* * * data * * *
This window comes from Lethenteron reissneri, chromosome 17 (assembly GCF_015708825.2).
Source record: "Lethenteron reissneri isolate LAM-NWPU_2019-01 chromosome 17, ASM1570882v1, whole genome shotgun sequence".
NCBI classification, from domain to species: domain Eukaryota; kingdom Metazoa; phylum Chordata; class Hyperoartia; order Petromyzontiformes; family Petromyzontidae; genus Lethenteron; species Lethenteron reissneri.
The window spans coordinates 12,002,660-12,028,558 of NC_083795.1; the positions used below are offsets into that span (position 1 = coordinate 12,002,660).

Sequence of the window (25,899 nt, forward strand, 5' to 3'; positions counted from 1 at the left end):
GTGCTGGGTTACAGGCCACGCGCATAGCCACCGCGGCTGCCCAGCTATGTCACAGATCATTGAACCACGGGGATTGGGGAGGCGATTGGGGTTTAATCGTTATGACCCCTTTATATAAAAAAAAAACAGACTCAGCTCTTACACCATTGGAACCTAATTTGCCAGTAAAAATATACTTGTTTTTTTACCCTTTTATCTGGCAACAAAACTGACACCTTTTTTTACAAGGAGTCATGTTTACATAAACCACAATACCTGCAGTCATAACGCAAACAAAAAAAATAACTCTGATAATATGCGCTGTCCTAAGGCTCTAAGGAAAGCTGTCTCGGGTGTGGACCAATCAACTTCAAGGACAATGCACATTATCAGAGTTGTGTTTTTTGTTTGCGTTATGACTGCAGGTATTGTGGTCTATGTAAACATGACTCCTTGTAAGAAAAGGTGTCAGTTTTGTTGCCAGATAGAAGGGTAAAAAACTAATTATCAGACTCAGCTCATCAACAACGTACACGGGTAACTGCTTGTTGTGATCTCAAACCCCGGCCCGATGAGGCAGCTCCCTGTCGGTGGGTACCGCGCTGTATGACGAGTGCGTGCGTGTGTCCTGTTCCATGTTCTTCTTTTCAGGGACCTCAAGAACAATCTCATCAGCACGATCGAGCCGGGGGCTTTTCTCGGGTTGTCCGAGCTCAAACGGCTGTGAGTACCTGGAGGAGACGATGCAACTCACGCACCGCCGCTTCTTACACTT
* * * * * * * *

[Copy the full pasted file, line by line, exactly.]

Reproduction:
This window comes from Lethenteron reissneri, chromosome 17 (assembly GCF_015708825.2).
Source record: "Lethenteron reissneri isolate LAM-NWPU_2019-01 chromosome 17, ASM1570882v1, whole genome shotgun sequence".
NCBI classification, from domain to species: domain Eukaryota; kingdom Metazoa; phylum Chordata; class Hyperoartia; order Petromyzontiformes; family Petromyzontidae; genus Lethenteron; species Lethenteron reissneri.
The window spans coordinates 12,002,660-12,028,558 of NC_083795.1; the positions used below are offsets into that span (position 1 = coordinate 12,002,660).

Sequence of the window (25,899 nt, forward strand, 5' to 3'; positions counted from 1 at the left end):
GTGCTGGGTTACAGGCCACGCGCATAGCCACCGCGGCTGCCCAGCTATGTCACAGATCATTGAACCACGGGGATTGGGGAGGCGATTGGGGTTTAATCGTTATGACCCCTTTATATAAAAAAAAAACAGACTCAGCTCTTACACCATTGGAACCTAATTTGCCAGTAAAAATATACTTGTTTTTTTACCCTTTTATCTGGCAACAAAACTGACACCTTTTTTTACAAGGAGTCATGTTTACATAAACCACAATACCTGCAGTCATAACGCAAACAAAAAAAATAACTCTGATAATATGCGCTGTCCTAAGGCTCTAAGGAAAGCTGTCTCGGGTGTGGACCAATCAACTTCAAGGACAATGCACATTATCAGAGTTGTGTTTTTTGTTTGCGTTATGACTGCAGGTATTGTGGTCTATGTAAACATGACTCCTTGTAAGAAAAGGTGTCAGTTTTGTTGCCAGATAGAAGGGTAAAAAACTAATTATCAGACTCAGCTCATCAACAACGTACACGGGTAACTGCTTGTTGTGATCTCAAACCCCGGCCCGATGAGGCAGCTCCCTGTCGGTGGGTACCGCGCTGTATGACGAGTGCGTGCGTGTGTCCTGTTCCATGTTCTTCTTTTCAGGGACCTCAAGAACAATCTCATCAGCACGATCGAGCCGGGGGCTTTTCTCGGGTTGTCCGAGCTCAAACGGCTGTGAGTACCTGGAGGAGACGATGCAACTCACGCACCGCCGCTTCTTACACTT